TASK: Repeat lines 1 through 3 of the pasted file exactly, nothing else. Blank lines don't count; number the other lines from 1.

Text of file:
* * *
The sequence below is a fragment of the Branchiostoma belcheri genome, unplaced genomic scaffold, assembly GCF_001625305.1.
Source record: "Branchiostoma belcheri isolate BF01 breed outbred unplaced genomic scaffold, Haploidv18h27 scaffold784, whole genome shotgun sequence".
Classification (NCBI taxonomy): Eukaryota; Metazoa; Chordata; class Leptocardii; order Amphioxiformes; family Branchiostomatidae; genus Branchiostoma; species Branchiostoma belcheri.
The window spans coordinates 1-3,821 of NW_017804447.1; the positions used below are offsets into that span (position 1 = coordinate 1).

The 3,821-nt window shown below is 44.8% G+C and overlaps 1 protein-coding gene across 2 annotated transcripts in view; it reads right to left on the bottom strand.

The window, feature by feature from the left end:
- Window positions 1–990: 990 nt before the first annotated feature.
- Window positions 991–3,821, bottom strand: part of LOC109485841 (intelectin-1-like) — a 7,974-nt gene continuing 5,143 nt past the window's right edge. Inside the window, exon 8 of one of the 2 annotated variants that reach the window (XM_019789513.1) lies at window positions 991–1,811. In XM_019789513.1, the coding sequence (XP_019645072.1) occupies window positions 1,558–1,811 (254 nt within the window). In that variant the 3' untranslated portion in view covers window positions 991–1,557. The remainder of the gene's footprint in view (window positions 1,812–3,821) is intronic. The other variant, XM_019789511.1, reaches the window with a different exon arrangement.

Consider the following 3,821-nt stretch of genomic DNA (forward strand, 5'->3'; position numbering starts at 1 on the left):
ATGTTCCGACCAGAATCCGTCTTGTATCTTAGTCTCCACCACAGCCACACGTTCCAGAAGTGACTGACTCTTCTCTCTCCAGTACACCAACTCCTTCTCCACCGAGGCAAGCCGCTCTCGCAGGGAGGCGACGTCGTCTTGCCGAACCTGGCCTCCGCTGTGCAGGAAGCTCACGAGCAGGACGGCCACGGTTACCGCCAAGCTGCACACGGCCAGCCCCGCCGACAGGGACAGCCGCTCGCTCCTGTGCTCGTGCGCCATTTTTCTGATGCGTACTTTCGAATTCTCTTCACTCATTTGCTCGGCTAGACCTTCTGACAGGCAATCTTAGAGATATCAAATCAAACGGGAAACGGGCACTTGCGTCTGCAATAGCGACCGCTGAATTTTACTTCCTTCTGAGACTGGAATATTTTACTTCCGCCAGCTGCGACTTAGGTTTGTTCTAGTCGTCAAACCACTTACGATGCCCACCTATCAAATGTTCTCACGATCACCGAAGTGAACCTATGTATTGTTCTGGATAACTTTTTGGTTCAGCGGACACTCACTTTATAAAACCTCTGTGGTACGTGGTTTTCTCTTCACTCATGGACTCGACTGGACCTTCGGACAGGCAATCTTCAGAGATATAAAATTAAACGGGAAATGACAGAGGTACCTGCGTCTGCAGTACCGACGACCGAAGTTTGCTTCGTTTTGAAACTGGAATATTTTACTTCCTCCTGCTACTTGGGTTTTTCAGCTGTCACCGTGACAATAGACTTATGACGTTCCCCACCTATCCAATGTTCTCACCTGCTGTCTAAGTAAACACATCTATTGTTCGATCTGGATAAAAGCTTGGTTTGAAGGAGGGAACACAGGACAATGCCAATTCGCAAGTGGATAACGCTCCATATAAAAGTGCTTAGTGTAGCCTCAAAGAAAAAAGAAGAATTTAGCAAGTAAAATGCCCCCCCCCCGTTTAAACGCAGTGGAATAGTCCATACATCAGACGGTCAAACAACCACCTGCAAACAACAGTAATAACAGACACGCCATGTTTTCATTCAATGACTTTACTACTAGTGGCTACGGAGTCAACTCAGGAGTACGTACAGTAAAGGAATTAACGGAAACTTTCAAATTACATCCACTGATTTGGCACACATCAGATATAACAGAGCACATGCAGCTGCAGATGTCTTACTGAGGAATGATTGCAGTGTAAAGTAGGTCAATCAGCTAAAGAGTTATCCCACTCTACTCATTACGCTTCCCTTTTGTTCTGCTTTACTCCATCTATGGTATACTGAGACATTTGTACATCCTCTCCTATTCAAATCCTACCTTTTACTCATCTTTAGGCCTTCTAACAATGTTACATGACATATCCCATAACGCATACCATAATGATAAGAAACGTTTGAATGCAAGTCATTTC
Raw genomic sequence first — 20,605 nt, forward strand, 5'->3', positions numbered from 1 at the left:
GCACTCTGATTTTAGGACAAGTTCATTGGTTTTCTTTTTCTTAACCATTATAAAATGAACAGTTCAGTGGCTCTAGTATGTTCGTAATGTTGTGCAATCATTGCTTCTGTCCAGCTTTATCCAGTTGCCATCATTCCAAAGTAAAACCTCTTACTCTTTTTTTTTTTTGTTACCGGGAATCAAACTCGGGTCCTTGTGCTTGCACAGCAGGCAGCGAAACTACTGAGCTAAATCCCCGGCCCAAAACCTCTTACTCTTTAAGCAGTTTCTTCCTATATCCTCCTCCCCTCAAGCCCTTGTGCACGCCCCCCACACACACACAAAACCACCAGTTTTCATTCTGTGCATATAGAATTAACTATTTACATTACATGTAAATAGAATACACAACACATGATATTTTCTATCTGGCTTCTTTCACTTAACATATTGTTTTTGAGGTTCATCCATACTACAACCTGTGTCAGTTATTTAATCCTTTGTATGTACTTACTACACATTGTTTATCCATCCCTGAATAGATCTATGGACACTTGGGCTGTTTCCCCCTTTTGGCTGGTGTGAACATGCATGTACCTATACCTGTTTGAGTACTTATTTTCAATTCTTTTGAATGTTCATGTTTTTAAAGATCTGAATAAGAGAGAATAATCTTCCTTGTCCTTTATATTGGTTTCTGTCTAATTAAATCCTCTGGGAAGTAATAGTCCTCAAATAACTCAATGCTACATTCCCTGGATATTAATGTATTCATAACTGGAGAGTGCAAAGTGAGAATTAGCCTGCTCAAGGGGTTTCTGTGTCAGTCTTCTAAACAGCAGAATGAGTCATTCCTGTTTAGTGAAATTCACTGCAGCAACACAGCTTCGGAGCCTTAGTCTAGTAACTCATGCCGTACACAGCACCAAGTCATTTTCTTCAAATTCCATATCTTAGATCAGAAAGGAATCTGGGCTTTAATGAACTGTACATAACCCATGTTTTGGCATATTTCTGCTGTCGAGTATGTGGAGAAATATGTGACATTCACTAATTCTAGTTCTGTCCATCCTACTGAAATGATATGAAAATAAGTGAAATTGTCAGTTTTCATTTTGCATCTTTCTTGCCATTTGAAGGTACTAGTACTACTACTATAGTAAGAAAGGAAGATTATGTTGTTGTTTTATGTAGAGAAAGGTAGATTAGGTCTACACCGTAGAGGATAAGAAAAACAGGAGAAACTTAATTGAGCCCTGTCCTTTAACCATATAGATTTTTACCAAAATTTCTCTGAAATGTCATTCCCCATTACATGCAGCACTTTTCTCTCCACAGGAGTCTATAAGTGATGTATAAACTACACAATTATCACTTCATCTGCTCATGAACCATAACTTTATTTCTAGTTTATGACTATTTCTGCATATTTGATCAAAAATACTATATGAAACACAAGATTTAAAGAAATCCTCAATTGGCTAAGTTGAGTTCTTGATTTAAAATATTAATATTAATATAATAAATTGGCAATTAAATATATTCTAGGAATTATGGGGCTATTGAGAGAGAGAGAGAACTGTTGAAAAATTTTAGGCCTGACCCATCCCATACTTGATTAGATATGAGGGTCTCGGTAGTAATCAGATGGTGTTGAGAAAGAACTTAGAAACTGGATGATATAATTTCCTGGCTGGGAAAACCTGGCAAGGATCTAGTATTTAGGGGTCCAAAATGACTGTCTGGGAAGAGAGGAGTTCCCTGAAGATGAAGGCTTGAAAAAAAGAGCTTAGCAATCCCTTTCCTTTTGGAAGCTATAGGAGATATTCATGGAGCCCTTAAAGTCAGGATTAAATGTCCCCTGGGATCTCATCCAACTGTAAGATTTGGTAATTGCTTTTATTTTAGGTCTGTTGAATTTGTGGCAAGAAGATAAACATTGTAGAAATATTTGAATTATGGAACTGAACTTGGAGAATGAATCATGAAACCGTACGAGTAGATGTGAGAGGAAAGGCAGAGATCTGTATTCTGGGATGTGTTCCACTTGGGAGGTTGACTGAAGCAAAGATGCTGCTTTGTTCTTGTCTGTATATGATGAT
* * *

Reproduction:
The sequence below is a fragment of the Branchiostoma belcheri genome, unplaced genomic scaffold, assembly GCF_001625305.1.
Source record: "Branchiostoma belcheri isolate BF01 breed outbred unplaced genomic scaffold, Haploidv18h27 scaffold784, whole genome shotgun sequence".
Classification (NCBI taxonomy): Eukaryota; Metazoa; Chordata; class Leptocardii; order Amphioxiformes; family Branchiostomatidae; genus Branchiostoma; species Branchiostoma belcheri.